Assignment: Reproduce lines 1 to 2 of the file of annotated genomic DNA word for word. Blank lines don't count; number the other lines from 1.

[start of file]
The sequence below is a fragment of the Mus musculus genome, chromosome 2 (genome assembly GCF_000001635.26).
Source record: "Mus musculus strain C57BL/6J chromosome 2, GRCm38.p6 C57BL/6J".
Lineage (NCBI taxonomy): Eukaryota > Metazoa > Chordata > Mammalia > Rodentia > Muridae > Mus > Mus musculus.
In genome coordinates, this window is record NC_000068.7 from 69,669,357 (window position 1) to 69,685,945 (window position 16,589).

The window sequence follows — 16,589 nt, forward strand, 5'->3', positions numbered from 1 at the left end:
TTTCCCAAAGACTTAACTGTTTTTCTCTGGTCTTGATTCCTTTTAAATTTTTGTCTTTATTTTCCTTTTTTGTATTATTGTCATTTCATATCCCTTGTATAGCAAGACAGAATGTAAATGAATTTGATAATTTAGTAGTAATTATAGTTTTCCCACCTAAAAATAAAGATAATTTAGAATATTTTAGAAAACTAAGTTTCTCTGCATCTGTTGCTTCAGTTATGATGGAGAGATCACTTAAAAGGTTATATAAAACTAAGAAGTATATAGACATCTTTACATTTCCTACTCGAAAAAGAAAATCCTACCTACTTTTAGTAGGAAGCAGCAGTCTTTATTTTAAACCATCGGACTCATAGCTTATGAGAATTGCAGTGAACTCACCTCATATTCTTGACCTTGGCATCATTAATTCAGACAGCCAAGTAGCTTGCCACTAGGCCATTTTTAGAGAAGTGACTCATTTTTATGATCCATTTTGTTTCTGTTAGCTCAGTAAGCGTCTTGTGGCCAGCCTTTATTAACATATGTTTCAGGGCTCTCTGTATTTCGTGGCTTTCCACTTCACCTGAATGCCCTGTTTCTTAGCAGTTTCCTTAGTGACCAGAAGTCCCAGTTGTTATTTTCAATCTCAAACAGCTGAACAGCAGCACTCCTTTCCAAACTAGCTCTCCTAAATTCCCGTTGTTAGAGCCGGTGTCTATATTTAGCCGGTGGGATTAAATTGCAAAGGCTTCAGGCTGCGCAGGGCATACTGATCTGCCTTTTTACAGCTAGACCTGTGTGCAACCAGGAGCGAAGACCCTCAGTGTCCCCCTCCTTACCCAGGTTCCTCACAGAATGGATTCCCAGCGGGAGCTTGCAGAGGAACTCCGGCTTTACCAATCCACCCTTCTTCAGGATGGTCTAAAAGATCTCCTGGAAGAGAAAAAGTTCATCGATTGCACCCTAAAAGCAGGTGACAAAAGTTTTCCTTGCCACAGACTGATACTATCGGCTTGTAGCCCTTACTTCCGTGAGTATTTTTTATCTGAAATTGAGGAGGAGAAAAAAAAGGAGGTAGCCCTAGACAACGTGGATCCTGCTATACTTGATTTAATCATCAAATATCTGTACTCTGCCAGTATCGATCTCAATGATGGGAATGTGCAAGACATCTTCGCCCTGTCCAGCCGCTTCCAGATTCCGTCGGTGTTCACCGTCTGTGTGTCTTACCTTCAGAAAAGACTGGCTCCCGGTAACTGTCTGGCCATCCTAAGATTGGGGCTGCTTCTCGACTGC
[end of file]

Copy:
The sequence below is a fragment of the Mus musculus genome, chromosome 2 (genome assembly GCF_000001635.26).
Source record: "Mus musculus strain C57BL/6J chromosome 2, GRCm38.p6 C57BL/6J".